NHL’s Proffered Expert in Concussion Litigation Attacks Dr. Bennet Omalu’s CTE Findings; Omalu Says No Room for Debate
The controversial discourse around high-contact sports and their potential link to permanent brain damage in professional athletes is coming to a head again. This time, it comes after the director of the Center for Neuropathology at Western Michigan University Homer Stryker M.D. School of Medicine, Rudolph J. Castellani, told a federal court that neuropathologist Dr. Bennet Omalu’s medical conclusions regarding the potential link were inaccurate.
Dr. Omalu, notoriously known for his research and findings on chronic traumatic encephalopathy, a degenerative brain condition often found in deceased football players, has been an instrumental advocate for the former NHL players who have filed a multidistrict suit against the NHL in Minnesota federal court by offering his medical research findings as evidence of the link between high contact sports and the disease. The dispute arose after the NHL issued a subpoena on the Boston University CTE Center for documents related to its research in the league’s concussion litigation. Specifically, the league sought additional information on one of the named plaintiffs after it learned the player had been diagnosed with CTE. The request, however, seeks information regarding all aspects of the Center’s research surrounding CTE, and is being fought by the former NHL players leading the proposed class (and whom have joined forces with the BU CTE Center) as overly burdensome and an invasion of privacy.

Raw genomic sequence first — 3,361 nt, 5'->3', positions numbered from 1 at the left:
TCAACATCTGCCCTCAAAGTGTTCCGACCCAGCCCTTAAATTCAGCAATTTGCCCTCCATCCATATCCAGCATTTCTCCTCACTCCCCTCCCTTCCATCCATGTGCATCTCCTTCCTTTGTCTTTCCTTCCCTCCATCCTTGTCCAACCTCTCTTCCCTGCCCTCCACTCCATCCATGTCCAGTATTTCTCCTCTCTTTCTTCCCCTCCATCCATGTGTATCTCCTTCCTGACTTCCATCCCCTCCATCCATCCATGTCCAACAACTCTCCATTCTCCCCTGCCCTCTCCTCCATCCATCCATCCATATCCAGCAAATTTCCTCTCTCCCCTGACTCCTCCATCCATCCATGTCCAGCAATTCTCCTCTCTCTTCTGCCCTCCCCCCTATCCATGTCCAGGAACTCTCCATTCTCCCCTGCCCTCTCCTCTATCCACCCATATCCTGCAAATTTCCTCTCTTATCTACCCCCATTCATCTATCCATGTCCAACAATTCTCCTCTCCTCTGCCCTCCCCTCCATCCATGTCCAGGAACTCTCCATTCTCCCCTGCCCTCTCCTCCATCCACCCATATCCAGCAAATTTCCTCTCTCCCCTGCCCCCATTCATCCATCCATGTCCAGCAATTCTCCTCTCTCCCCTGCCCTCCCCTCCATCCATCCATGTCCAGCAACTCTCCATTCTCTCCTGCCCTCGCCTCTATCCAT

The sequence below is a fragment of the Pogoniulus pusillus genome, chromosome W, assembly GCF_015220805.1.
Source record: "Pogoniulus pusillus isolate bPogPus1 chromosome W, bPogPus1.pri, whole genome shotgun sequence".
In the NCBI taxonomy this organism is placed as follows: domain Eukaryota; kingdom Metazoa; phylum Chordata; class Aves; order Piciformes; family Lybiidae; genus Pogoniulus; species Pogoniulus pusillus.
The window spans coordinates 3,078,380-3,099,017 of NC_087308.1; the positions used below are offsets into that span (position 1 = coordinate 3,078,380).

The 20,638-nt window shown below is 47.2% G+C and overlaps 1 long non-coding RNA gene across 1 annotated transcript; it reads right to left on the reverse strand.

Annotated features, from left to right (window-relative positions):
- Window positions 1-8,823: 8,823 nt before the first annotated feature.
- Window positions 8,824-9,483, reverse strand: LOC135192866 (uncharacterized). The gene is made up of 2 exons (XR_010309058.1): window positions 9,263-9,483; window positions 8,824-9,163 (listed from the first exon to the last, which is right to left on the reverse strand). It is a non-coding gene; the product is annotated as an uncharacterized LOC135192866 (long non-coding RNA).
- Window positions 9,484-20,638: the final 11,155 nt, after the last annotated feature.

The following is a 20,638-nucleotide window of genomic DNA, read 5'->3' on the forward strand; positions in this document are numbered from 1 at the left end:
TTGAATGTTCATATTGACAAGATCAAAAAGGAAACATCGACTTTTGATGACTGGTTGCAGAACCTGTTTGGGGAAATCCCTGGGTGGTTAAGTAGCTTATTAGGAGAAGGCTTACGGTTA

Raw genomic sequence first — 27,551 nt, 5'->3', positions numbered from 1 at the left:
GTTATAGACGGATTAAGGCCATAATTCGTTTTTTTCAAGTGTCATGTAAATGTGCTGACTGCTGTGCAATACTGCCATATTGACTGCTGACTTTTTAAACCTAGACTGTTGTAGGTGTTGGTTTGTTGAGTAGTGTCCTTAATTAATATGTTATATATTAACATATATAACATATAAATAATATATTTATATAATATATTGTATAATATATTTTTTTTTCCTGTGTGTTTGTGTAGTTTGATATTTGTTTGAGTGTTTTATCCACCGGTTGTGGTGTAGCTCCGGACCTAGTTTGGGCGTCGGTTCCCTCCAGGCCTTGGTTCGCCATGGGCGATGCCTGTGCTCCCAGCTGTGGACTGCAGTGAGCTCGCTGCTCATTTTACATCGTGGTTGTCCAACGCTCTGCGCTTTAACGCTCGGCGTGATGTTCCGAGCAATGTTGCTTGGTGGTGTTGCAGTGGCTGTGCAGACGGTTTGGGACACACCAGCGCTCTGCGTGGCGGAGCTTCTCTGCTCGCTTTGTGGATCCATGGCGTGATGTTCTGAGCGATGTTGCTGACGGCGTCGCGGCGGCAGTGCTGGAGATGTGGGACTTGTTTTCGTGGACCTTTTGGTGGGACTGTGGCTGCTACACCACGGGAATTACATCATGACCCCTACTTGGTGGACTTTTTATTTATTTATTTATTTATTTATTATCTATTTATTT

Dr. Omalu was on the defensive after Dr. Castellani, an expert proffered by the NHL, attacked the findings from Dr. Omalu’s 2005 scientific paper on Pittsburgh Steeler Hall of Famer Mike Webster, which concluded that the deceased player suffered from CTE and that this was likely an effect of head trauma sustained throughout the player’s football career. Dr. Omalu is not impressed by the NHL’s attempt to exploit Dr. Castellani’s medical background in suggesting “alternative facts” to refute the existence of a link between high-contact sports and the degenerative brain condition: “Dr. Castellani has every right to disagree with traumatic encephalopathy syndromes; that is his personal opinion… however, his personal opinion, cannot, and should not, and does not change the generally accepted principles of science and medicine that every human activity that exposes the human head and brain to blunt force trauma and acceleration-deceleration forces with or without a helmet, inside or outside sports, can cause brain damage, which can be permanent.”